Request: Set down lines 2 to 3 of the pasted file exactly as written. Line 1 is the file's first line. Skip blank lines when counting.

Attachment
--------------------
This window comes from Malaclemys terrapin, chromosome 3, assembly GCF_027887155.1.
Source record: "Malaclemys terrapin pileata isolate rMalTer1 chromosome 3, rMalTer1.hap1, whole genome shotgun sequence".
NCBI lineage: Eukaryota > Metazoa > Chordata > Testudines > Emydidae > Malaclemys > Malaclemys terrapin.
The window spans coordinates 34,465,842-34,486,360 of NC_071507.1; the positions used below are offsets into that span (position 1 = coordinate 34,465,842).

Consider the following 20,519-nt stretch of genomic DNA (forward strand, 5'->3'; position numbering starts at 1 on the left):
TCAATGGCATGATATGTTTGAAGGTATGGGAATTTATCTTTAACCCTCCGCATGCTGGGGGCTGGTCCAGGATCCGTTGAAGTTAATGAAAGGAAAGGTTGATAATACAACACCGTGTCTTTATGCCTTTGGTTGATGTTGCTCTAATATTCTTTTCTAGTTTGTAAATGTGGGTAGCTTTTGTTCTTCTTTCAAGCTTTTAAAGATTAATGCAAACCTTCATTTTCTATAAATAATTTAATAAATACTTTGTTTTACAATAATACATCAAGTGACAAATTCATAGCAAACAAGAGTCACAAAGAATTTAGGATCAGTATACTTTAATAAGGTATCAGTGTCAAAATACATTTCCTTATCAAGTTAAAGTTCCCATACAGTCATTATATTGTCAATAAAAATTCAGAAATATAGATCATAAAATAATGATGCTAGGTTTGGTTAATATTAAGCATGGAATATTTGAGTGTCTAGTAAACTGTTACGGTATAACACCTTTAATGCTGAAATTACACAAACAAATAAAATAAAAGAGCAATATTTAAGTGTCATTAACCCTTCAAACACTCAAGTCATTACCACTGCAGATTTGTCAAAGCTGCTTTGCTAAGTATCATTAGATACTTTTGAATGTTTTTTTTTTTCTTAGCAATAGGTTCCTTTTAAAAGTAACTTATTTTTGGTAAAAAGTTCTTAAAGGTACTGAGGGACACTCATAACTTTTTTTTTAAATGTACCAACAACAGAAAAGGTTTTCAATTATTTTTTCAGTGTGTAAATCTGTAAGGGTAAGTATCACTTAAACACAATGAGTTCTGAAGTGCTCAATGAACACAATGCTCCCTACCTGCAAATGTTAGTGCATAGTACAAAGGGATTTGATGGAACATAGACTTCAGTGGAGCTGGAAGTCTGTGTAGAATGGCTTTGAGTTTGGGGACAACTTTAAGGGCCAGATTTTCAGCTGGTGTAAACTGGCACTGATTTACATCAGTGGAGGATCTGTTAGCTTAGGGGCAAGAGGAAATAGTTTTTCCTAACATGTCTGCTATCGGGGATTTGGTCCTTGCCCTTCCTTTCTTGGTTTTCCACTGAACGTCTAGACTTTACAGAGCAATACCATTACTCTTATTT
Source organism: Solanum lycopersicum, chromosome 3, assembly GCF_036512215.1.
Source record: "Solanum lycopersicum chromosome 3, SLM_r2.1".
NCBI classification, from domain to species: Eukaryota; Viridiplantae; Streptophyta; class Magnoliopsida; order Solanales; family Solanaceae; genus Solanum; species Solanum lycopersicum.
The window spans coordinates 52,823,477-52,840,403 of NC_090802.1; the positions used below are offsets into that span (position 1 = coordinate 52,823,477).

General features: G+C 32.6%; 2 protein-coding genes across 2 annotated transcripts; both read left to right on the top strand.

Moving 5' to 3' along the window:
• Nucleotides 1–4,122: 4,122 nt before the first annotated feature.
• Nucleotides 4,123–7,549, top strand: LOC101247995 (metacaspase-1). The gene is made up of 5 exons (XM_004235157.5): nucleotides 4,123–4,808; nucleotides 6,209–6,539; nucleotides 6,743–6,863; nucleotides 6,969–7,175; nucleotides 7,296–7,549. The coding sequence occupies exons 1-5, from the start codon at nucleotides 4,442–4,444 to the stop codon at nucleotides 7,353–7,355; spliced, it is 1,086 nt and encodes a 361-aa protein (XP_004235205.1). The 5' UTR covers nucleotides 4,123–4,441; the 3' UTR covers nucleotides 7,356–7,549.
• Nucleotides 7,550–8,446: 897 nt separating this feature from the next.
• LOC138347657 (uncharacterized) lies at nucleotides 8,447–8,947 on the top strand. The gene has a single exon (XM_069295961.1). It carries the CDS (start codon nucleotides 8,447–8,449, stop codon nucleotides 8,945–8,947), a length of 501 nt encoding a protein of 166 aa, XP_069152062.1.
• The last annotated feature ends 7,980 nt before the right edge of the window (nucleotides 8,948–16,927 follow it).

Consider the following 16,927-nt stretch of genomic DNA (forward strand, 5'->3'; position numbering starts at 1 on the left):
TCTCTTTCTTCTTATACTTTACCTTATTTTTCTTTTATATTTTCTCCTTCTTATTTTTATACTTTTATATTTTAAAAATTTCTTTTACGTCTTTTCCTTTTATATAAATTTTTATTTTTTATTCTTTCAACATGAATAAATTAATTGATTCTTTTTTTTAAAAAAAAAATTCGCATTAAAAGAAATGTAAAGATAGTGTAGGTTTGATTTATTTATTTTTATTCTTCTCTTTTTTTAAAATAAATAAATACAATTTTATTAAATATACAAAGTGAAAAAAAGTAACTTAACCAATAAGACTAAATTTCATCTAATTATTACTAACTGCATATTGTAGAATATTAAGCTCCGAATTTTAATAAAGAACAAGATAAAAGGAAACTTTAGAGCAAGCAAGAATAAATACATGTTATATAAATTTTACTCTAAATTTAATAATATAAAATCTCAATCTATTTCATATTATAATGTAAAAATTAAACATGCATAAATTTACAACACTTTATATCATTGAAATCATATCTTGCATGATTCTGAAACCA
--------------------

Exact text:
Source record: "Malaclemys terrapin pileata isolate rMalTer1 chromosome 3, rMalTer1.hap1, whole genome shotgun sequence".
NCBI lineage: Eukaryota > Metazoa > Chordata > Testudines > Emydidae > Malaclemys > Malaclemys terrapin.